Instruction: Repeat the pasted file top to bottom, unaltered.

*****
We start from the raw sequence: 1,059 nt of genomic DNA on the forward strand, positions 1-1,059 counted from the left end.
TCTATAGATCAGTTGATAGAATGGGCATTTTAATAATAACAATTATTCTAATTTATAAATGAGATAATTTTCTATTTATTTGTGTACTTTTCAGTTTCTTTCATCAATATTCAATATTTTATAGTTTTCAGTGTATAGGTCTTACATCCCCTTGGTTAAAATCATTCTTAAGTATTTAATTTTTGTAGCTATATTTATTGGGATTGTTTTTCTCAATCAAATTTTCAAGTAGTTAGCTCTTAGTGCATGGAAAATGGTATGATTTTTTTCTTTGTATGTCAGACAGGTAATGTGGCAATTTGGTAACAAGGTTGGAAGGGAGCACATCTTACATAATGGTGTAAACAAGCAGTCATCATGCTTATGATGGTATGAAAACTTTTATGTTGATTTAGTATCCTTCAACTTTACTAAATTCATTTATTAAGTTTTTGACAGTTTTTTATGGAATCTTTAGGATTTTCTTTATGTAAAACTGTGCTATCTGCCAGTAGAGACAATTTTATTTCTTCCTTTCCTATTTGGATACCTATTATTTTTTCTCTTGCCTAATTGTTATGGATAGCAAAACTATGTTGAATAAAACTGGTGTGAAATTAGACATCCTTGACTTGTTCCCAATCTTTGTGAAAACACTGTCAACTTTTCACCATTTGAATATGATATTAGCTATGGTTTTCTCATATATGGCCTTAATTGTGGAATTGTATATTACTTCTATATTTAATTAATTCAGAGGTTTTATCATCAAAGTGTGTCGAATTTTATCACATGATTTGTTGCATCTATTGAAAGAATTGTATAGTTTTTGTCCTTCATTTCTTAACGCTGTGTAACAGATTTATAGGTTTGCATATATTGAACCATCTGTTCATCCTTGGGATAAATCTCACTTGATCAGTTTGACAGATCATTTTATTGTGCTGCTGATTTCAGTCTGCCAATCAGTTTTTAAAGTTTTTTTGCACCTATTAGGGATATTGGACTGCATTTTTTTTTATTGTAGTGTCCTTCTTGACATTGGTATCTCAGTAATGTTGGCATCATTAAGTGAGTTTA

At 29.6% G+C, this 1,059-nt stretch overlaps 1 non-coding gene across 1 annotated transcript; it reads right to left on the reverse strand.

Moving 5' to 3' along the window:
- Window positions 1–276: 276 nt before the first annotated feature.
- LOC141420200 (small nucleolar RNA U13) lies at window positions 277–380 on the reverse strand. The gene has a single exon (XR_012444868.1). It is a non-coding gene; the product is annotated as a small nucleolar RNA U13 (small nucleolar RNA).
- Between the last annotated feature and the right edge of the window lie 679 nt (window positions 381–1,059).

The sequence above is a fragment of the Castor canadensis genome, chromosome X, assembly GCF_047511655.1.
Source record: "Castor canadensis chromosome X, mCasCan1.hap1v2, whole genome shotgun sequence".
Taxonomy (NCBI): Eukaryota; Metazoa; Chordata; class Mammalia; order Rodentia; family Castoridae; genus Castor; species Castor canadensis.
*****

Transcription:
We start from the raw sequence: 1,059 nt of genomic DNA on the forward strand, positions 1-1,059 counted from the left end.
TCTATAGATCAGTTGATAGAATGGGCATTTTAATAATAACAATTATTCTAATTTATAAATGAGATAATTTTCTATTTATTTGTGTACTTTTCAGTTTCTTTCATCAATATTCAATATTTTATAGTTTTCAGTGTATAGGTCTTACATCCCCTTGGTTAAAATCATTCTTAAGTATTTAATTTTTGTAGCTATATTTATTGGGATTGTTTTTCTCAATCAAATTTTCAAGTAGTTAGCTCTTAGTGCATGGAAAATGGTATGATTTTTTTCTTTGTATGTCAGACAGGTAATGTGGCAATTTGGTAACAAGGTTGGAAGGGAGCACATCTTACATAATGGTGTAAACAAGCAGTCATCATGCTTATGATGGTATGAAAACTTTTATGTTGATTTAGTATCCTTCAACTTTACTAAATTCATTTATTAAGTTTTTGACAGTTTTTTATGGAATCTTTAGGATTTTCTTTATGTAAAACTGTGCTATCTGCCAGTAGAGACAATTTTATTTCTTCCTTTCCTATTTGGATACCTATTATTTTTTCTCTTGCCTAATTGTTATGGATAGCAAAACTATGTTGAATAAAACTGGTGTGAAATTAGACATCCTTGACTTGTTCCCAATCTTTGTGAAAACACTGTCAACTTTTCACCATTTGAATATGATATTAGCTATGGTTTTCTCATATATGGCCTTAATTGTGGAATTGTATATTACTTCTATATTTAATTAATTCAGAGGTTTTATCATCAAAGTGTGTCGAATTTTATCACATGATTTGTTGCATCTATTGAAAGAATTGTATAGTTTTTGTCCTTCATTTCTTAACGCTGTGTAACAGATTTATAGGTTTGCATATATTGAACCATCTGTTCATCCTTGGGATAAATCTCACTTGATCAGTTTGACAGATCATTTTATTGTGCTGCTGATTTCAGTCTGCCAATCAGTTTTTAAAGTTTTTTTGCACCTATTAGGGATATTGGACTGCATTTTTTTTTATTGTAGTGTCCTTCTTGACATTGGTATCTCAGTAATGTTGGCATCATTAAGTGAGTTTA

At 29.6% G+C, this 1,059-nt stretch overlaps 1 non-coding gene across 1 annotated transcript; it reads right to left on the reverse strand.

Moving 5' to 3' along the window:
- Window positions 1–276: 276 nt before the first annotated feature.
- LOC141420200 (small nucleolar RNA U13) lies at window positions 277–380 on the reverse strand. The gene has a single exon (XR_012444868.1). It is a non-coding gene; the product is annotated as a small nucleolar RNA U13 (small nucleolar RNA).
- Between the last annotated feature and the right edge of the window lie 679 nt (window positions 381–1,059).

The sequence above is a fragment of the Castor canadensis genome, chromosome X, assembly GCF_047511655.1.
Source record: "Castor canadensis chromosome X, mCasCan1.hap1v2, whole genome shotgun sequence".
Taxonomy (NCBI): Eukaryota; Metazoa; Chordata; class Mammalia; order Rodentia; family Castoridae; genus Castor; species Castor canadensis.